Jazz Up Your Healthy Smoothies With These 11 Unusual Smoothie Ingredients (Part 2)
By: Dr. Michael E. Rosenbaum
1 December, 2012 by
Jazz Up Your Healthy Smoothies With These 11 Unusual Smoothie Ingredients (Part 2)
Sun Chlorella USA

There is nothing quite like smoothies for helping you get dense nutrition in a delicious package. But don't get stuck with the usual fare. While fruit and yogurt are nice, "nice” can get boring. Why not go for amazing!

To help inspire your creativity and assist you in boosting your smoothie's nutritional prowess, we've put together a special 2-part article on somewhat unusual (and very nutritious) smoothie ingredients.

Ready to get mixing? Here's the next set of super smoothie components. . .


Nut or seed butters and milks
If you're a PB and J lover, you'll love adding nut butters to your smoothie. Just like in this sandwich standby, nuts' creamy smoothness melds perfectly with the sweet tang of fruit. Better yet, nuts contribute heart-healthy fats, protein, minerals and vitamin E to the mix.

Choose your nut and seed butters carefully. Look for ones that simply give you the smooshed nuts and nothing else - no sugar or oil added (although a little salt is okay). Good ole peanut butter goes well in anything. And if you want a seedier option, try a couple spoonfuls of sesame tahini.

Finally, for a real hunger-killer, try adding almond milk to your smoothie. In addition to its incomparable creamy taste, almonds seem to quell the hunger hormone ghrelin. A little almond may help your smoothie go even further to keep your appetite in check.

First a warning: Not everyone will feel safe with this ingredient. Raw eggs can bring on a bout of salmonella, a bacterial infection that can become fatal. Nonetheless, people have eaten raw eggs safely for generations. Many traditional smoothie recipes (like eggnog) have been built on a raw egg foundation. If you have access to eggs from a flock you know is healthy and feel confident about using eggs this way, you might like to try this favorite ingredient of prizefighters.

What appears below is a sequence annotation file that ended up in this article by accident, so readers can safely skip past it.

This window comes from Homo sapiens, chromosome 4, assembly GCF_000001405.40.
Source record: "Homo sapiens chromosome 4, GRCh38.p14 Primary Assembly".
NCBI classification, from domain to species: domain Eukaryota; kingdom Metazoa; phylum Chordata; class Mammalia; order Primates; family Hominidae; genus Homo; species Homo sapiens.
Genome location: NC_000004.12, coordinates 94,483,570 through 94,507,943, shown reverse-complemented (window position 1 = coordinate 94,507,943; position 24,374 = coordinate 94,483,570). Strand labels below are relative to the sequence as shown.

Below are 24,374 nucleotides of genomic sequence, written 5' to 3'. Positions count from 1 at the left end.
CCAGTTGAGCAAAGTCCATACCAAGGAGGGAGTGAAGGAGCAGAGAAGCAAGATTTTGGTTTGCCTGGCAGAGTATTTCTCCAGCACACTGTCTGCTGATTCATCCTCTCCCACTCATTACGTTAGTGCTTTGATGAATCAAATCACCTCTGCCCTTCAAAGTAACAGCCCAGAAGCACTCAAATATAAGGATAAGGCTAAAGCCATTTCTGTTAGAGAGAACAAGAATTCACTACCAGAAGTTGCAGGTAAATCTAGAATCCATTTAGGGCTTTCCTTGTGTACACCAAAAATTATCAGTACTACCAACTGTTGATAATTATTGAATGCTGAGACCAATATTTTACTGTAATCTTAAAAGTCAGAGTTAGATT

Eggs add lecithin for your brain and protein. And if you get some free-range eggs - which you'll know by the glorious orange yolks - you'll get a hit of omega-3's and carotenoids too.

How to use them? Simply crack it on the side of the blender and add it in.

Hemp seeds
While it's a distant cousin to marijuana, hemp has none of its psychoactive effects - no matter how much you eat. Instead of recreational use, hemp has been used for fiber, rope and now food due to its good nutrition. Extremely rich in protein - with some of the most complete proteins in the plant world - hemp is also very high in omega-3 fatty acids. These fats can help your body fight inflammation.

A warning to smoothie makers: Hemp is also very high in fiber. This can help your digestion but it will also thicken up the smoothie if it sits for a while in the fridge. If you like eating your smoothie with a spoon, this may not be an issue. But for all smoothie-sippers, make sure you drink your hemp-infused smoothies pronto.


How about something earthy to balance out the light sweetness of fruits? Root vegetables offer the perfect solution.

How could you leave this nutrition powerhouse out of smoothie making? Especially when it has such a sweet side!

Carrots are known for bringing the bright orange antioxidant, beta-carotene to your diet. In fact, beta-carotene is named for carrots. Beta-carotene can be cleaved in half to make the true, natural form of vitamin A. Vitamin A has been linked to supporting skin health, immune health and reproductive health. Recently a large scale epidemiological study demonstrated carrots above all other vegetables seemed to reduce the risk for cardiovascular disease. Eating lots of carrots could reduce the risk by as much as 32%![1] No wonder Bugs Bunny was so lively!

As long as they're kept humid and cool, carrots can store for a while and still maintain their good nutrition. To add them to a smoothie, if you have a powerful machine like a Vitamix, you can just drop them in. For other blenders, try grating them first.

Combine it with some creamy coconut and nutmeg and you'll have a cool carrot cake in a glass!